The idea was that I was going to move to Berlin while my husband waited for his green card to come through he so could work and live in the US at which point we’d move back. The process of getting the green card could take more than a year and finding a decent job in the US could take much longer. So I was planning to abandon my family and friends, and more importantly my garden, and stay for at least a year or more. Last spring when I was there we went apartment hunting, and I was really looking forward to living there. My German is not anywhere near fluent, or even existent, but I’d take classes. I’d get to know the butcher. I looked at expat groups, planned to set up a studio, we toured neighborhoods, and looked at apartments. And then just when we were about to close on a perfect apartment he got offered a great job in Wisconsin.
You can see the conflict that might have arisen for me. On the one hand the plan has always been that he would return to the US, hopefully somewhere close to Wisconsin, or easy enough to get to, and so here, this job, was better than we’d ever expected or imagined. On the other hand, no year in Berlin. No fun expat clubs filled with tedious retirees yammering on about god-knows-what, pining for Pop Tarts and Kool-aid. No trips to KaDeWe for Flügelflupfen. No flouncing around Potsdammer Platz. No Peking Ente. And yet . . .
I love Berlin. It is not as charming as Paris, although it is far less frantic, it does have its charms. There is almost nothing old (for pretty obvious reasons) but there is something so wonderful about it. I will say it isn’t the people, they’re, well, German and while they can seem rude there is a certain freedom in being completely ignored. The Germans, though, seem to be far more politically on top of things. I mean, they had Angela Merkel while we had Donald Trump, for chrissake. You can protest on the lawn right in front of their federal council, their senate.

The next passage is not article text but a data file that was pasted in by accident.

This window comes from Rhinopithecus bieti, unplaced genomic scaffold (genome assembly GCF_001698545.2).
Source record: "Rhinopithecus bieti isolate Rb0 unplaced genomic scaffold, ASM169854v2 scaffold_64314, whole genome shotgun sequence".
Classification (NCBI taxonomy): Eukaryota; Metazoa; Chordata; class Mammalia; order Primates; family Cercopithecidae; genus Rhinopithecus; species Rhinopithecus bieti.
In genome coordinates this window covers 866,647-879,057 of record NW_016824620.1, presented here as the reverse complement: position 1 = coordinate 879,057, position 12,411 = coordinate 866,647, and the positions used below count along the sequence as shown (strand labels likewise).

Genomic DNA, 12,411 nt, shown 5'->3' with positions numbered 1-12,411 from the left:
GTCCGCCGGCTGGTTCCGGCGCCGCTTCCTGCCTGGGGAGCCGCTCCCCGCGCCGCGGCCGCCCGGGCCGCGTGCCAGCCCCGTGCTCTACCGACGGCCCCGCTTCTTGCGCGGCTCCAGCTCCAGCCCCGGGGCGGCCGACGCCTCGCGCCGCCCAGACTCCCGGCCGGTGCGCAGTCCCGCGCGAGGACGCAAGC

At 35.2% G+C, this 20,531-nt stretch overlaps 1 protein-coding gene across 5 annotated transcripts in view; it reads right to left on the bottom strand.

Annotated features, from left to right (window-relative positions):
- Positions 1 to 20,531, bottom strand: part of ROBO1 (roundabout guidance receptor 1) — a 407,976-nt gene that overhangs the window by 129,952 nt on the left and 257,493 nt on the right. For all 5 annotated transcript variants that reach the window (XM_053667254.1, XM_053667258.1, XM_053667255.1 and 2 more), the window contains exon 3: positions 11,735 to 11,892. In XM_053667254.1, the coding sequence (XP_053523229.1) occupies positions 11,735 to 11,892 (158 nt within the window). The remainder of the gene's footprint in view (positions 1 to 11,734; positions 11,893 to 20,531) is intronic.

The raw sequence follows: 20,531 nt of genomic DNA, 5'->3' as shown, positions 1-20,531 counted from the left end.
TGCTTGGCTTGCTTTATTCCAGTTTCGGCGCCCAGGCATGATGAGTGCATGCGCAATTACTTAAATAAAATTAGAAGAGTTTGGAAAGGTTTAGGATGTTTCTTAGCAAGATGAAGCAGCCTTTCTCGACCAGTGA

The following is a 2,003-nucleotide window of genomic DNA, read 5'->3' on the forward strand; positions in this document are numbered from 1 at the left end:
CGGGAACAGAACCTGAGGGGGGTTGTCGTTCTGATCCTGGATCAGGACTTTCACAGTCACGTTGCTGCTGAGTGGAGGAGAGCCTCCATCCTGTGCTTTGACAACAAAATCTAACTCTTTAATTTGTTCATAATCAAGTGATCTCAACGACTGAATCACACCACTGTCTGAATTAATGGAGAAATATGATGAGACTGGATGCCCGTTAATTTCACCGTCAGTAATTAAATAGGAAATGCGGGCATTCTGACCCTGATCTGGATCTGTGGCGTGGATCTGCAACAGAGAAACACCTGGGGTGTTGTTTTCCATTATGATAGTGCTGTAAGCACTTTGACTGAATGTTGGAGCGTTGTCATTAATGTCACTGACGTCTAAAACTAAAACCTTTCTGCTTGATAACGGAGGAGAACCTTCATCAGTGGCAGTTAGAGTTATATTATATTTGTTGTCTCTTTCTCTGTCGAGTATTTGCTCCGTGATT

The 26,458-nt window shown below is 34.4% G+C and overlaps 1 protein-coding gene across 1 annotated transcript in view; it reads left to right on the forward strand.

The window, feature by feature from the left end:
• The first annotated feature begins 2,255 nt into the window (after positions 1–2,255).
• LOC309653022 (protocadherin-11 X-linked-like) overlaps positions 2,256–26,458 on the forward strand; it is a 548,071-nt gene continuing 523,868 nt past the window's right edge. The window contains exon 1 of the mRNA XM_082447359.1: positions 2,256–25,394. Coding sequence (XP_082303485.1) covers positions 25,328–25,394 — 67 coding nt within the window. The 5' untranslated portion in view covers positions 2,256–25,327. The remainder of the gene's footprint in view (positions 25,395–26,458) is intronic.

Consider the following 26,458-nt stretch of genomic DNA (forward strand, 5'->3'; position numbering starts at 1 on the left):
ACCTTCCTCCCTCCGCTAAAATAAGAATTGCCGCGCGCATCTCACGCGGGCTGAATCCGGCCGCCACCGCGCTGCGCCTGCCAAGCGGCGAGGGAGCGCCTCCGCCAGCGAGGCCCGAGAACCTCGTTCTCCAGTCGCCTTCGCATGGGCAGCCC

The architecture is awesome. Walking is a joy unless you step into the bike lane. The public transport is fantastic. The city is clean, safe, there’s a great art scene (not that I’m much into art scenes), terrific restaurants. There are vast accessible parks, rivers and green spaces. There is unbelievable shopping. KaDeWe. OMG. I never liked shopping but I miss shopping, I miss stores. They have them.
It’s hard to say how the Berliners or Germans in general deal with their past. There are markers called Stolpersteine in the sidewalk all over Berlin (and many other places, even other countries the story is here) at the confiscated homes of people, Jewish, but also gay and other targeted minorities, who were murdered by the Nazis. There is a huge sobering memorial in the middle of the center of the city. There are over 20 memorials in Berlin and the full history of the country is prominently displayed inside of the Bundestag (seat of government) without ignoring this hideous aspect of their past. Is that all that’s being done? Is it enough? I don’t know. But it is not ignored or invisible.
So now I will not be living in Berlin. Husoor (who-zoor is an Urdu word for “the boss”) will be in Madison. It isn’t Milwaukee, but it also isn’t a continent away—and I have an electric car so, you know, that ol’ carbon footprint. And who knows, if the political situation in the United States gets worse I may live in Berlin after all.